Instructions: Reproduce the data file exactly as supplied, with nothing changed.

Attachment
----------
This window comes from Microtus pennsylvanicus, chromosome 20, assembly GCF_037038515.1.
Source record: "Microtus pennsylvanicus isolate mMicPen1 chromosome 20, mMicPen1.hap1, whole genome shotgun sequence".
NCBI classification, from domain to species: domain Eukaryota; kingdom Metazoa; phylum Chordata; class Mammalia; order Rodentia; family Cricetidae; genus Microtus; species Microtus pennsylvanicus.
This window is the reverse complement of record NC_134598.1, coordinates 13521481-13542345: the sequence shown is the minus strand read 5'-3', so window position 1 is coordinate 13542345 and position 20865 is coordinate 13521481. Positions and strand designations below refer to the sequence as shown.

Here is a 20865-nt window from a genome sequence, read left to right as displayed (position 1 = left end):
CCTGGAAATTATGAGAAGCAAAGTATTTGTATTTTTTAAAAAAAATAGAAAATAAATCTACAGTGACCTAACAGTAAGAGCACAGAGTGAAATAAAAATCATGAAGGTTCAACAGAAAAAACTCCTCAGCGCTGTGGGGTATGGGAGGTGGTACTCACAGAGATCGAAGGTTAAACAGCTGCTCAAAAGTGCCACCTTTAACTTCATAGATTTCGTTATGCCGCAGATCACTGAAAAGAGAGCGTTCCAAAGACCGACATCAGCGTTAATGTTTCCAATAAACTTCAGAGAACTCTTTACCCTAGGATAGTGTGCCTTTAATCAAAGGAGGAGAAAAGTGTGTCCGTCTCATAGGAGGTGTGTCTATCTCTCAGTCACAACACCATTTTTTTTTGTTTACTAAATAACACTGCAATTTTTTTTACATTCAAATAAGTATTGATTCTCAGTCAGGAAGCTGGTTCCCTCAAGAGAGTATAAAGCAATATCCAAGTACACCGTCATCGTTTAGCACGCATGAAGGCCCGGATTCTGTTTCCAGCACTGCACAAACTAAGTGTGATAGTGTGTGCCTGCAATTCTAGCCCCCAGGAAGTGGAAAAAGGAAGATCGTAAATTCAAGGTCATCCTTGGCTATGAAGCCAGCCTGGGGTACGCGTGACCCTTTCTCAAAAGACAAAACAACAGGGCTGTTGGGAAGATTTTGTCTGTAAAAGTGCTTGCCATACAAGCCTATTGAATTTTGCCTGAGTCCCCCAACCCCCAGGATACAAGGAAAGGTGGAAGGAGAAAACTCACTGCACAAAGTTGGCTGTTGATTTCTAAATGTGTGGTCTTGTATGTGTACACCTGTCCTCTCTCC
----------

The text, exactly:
This window comes from Microtus pennsylvanicus, chromosome 20, assembly GCF_037038515.1.
Source record: "Microtus pennsylvanicus isolate mMicPen1 chromosome 20, mMicPen1.hap1, whole genome shotgun sequence".
NCBI classification, from domain to species: domain Eukaryota; kingdom Metazoa; phylum Chordata; class Mammalia; order Rodentia; family Cricetidae; genus Microtus; species Microtus pennsylvanicus.
This window is the reverse complement of record NC_134598.1, coordinates 13521481-13542345: the sequence shown is the minus strand read 5'-3', so window position 1 is coordinate 13542345 and position 20865 is coordinate 13521481. Positions and strand designations below refer to the sequence as shown.

Here is a 20865-nt window from a genome sequence, read left to right as displayed (position 1 = left end):
CCTGGAAATTATGAGAAGCAAAGTATTTGTATTTTTTAAAAAAAATAGAAAATAAATCTACAGTGACCTAACAGTAAGAGCACAGAGTGAAATAAAAATCATGAAGGTTCAACAGAAAAAACTCCTCAGCGCTGTGGGGTATGGGAGGTGGTACTCACAGAGATCGAAGGTTAAACAGCTGCTCAAAAGTGCCACCTTTAACTTCATAGATTTCGTTATGCCGCAGATCACTGAAAAGAGAGCGTTCCAAAGACCGACATCAGCGTTAATGTTTCCAATAAACTTCAGAGAACTCTTTACCCTAGGATAGTGTGCCTTTAATCAAAGGAGGAGAAAAGTGTGTCCGTCTCATAGGAGGTGTGTCTATCTCTCAGTCACAACACCATTTTTTTTTGTTTACTAAATAACACTGCAATTTTTTTTACATTCAAATAAGTATTGATTCTCAGTCAGGAAGCTGGTTCCCTCAAGAGAGTATAAAGCAATATCCAAGTACACCGTCATCGTTTAGCACGCATGAAGGCCCGGATTCTGTTTCCAGCACTGCACAAACTAAGTGTGATAGTGTGTGCCTGCAATTCTAGCCCCCAGGAAGTGGAAAAAGGAAGATCGTAAATTCAAGGTCATCCTTGGCTATGAAGCCAGCCTGGGGTACGCGTGACCCTTTCTCAAAAGACAAAACAACAGGGCTGTTGGGAAGATTTTGTCTGTAAAAGTGCTTGCCATACAAGCCTATTGAATTTTGCCTGAGTCCCCCAACCCCCAGGATACAAGGAAAGGTGGAAGGAGAAAACTCACTGCACAAAGTTGGCTGTTGATTTCTAAATGTGTGGTCTTGTATGTGTACACCTGTCCTCTCTCC